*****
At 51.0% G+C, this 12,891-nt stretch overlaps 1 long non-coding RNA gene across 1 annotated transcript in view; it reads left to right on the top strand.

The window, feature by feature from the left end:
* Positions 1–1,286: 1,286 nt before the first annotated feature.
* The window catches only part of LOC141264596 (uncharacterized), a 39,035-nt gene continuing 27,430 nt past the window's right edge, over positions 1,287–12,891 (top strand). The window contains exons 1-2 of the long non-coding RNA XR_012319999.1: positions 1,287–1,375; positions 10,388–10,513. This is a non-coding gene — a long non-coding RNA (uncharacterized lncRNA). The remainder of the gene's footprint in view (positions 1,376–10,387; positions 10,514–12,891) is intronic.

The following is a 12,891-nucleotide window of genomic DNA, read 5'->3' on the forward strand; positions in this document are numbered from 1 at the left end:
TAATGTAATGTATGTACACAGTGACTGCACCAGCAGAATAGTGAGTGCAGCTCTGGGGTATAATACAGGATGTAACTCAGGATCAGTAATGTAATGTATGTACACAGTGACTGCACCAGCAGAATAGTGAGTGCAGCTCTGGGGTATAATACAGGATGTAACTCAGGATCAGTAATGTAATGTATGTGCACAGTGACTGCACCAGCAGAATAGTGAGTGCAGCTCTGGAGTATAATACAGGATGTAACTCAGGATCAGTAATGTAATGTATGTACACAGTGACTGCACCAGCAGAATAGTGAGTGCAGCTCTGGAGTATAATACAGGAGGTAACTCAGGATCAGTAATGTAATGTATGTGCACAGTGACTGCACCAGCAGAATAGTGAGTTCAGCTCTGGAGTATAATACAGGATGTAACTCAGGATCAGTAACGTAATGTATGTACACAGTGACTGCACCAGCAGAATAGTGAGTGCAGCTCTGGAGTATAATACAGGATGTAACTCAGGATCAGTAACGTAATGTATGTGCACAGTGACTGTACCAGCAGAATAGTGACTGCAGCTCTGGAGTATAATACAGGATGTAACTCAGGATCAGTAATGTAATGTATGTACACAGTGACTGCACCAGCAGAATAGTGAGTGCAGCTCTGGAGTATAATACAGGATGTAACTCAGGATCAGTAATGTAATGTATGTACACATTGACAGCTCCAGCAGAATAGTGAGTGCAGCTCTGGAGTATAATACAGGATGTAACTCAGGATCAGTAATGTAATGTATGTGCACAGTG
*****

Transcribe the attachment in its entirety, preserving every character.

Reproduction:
At 51.0% G+C, this 12,891-nt stretch overlaps 1 long non-coding RNA gene across 1 annotated transcript in view; it reads left to right on the top strand.

The window, feature by feature from the left end:
* Positions 1–1,286: 1,286 nt before the first annotated feature.
* The window catches only part of LOC141264596 (uncharacterized), a 39,035-nt gene continuing 27,430 nt past the window's right edge, over positions 1,287–12,891 (top strand). The window contains exons 1-2 of the long non-coding RNA XR_012319999.1: positions 1,287–1,375; positions 10,388–10,513. This is a non-coding gene — a long non-coding RNA (uncharacterized lncRNA). The remainder of the gene's footprint in view (positions 1,376–10,387; positions 10,514–12,891) is intronic.

The following is a 12,891-nucleotide window of genomic DNA, read 5'->3' on the forward strand; positions in this document are numbered from 1 at the left end:
TAATGTAATGTATGTACACAGTGACTGCACCAGCAGAATAGTGAGTGCAGCTCTGGGGTATAATACAGGATGTAACTCAGGATCAGTAATGTAATGTATGTACACAGTGACTGCACCAGCAGAATAGTGAGTGCAGCTCTGGGGTATAATACAGGATGTAACTCAGGATCAGTAATGTAATGTATGTGCACAGTGACTGCACCAGCAGAATAGTGAGTGCAGCTCTGGAGTATAATACAGGATGTAACTCAGGATCAGTAATGTAATGTATGTACACAGTGACTGCACCAGCAGAATAGTGAGTGCAGCTCTGGAGTATAATACAGGAGGTAACTCAGGATCAGTAATGTAATGTATGTGCACAGTGACTGCACCAGCAGAATAGTGAGTTCAGCTCTGGAGTATAATACAGGATGTAACTCAGGATCAGTAACGTAATGTATGTACACAGTGACTGCACCAGCAGAATAGTGAGTGCAGCTCTGGAGTATAATACAGGATGTAACTCAGGATCAGTAACGTAATGTATGTGCACAGTGACTGTACCAGCAGAATAGTGACTGCAGCTCTGGAGTATAATACAGGATGTAACTCAGGATCAGTAATGTAATGTATGTACACAGTGACTGCACCAGCAGAATAGTGAGTGCAGCTCTGGAGTATAATACAGGATGTAACTCAGGATCAGTAATGTAATGTATGTACACATTGACAGCTCCAGCAGAATAGTGAGTGCAGCTCTGGAGTATAATACAGGATGTAACTCAGGATCAGTAATGTAATGTATGTGCACAGTG